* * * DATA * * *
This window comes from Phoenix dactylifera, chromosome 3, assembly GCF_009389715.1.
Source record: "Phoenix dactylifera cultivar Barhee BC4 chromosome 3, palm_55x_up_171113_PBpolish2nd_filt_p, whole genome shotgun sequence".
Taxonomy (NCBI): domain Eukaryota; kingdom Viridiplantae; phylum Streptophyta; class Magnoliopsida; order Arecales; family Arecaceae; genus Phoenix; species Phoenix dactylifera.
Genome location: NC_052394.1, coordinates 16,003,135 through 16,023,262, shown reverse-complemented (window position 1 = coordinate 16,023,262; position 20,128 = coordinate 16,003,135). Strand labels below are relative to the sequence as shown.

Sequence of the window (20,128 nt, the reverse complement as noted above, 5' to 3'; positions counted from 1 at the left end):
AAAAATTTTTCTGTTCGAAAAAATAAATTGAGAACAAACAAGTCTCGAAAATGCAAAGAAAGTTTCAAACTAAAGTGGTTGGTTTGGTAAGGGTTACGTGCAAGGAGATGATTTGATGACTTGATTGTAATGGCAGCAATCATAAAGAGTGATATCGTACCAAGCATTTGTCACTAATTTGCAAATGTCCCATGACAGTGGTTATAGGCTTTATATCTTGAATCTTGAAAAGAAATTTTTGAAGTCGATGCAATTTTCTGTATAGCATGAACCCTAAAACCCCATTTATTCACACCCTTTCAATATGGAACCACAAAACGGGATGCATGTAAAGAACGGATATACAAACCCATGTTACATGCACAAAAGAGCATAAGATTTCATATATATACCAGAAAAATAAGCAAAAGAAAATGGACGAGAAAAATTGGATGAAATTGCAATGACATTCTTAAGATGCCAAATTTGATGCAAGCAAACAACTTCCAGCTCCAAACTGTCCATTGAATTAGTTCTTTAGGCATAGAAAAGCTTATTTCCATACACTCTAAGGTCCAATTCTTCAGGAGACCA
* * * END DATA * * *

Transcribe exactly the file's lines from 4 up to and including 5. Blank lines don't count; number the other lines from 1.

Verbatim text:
Genome location: NC_052394.1, coordinates 16,003,135 through 16,023,262, shown reverse-complemented (window position 1 = coordinate 16,023,262; position 20,128 = coordinate 16,003,135). Strand labels below are relative to the sequence as shown.

Sequence of the window (20,128 nt, the reverse complement as noted above, 5' to 3'; positions counted from 1 at the left end):